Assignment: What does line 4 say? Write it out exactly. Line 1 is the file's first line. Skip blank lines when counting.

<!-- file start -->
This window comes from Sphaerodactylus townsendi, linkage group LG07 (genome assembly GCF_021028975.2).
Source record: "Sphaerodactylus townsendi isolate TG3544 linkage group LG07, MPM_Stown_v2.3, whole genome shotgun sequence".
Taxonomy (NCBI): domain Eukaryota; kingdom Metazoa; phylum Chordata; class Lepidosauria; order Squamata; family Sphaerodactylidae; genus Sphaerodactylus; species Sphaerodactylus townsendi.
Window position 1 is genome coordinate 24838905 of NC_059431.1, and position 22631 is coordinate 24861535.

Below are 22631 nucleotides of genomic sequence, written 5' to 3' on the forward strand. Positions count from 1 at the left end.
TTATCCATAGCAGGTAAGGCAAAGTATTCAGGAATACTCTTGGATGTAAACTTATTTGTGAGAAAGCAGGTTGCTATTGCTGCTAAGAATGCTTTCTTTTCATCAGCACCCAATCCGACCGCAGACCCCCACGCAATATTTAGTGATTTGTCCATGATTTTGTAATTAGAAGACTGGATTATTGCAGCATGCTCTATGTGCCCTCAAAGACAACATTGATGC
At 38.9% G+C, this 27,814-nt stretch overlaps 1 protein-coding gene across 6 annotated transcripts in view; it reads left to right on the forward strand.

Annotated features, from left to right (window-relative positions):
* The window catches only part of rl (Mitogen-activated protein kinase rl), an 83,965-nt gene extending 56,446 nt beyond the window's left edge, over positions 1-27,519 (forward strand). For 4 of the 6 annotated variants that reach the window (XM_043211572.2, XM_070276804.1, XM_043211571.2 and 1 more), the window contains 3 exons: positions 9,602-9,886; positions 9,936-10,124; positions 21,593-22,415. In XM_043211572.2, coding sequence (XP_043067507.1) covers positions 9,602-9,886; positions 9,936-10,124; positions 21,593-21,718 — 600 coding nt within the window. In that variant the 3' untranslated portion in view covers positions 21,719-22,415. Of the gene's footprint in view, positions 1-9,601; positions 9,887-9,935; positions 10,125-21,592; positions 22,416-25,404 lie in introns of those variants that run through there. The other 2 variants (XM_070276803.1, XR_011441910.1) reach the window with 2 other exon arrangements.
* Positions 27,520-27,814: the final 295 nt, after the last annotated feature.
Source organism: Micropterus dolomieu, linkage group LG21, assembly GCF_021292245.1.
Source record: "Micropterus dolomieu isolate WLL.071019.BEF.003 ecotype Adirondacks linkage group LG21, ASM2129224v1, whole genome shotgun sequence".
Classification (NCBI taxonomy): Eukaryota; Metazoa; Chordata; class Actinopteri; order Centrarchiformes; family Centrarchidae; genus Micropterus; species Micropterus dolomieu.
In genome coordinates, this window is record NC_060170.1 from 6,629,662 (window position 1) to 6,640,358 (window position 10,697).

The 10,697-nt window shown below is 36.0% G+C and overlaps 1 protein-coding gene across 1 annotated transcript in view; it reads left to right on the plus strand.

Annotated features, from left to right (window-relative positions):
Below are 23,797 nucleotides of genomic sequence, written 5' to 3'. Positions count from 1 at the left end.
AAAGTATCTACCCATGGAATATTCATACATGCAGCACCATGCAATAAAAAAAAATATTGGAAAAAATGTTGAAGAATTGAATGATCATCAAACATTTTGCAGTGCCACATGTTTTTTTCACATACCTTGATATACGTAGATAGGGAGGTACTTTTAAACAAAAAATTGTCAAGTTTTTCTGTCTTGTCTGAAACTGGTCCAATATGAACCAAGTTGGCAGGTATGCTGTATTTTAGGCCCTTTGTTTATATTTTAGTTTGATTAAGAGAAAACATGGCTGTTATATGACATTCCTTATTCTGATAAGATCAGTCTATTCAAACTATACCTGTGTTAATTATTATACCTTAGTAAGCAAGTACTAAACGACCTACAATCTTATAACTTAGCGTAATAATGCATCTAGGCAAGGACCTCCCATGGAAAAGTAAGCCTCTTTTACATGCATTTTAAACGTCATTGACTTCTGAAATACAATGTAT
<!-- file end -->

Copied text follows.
Window position 1 is genome coordinate 24838905 of NC_059431.1, and position 22631 is coordinate 24861535.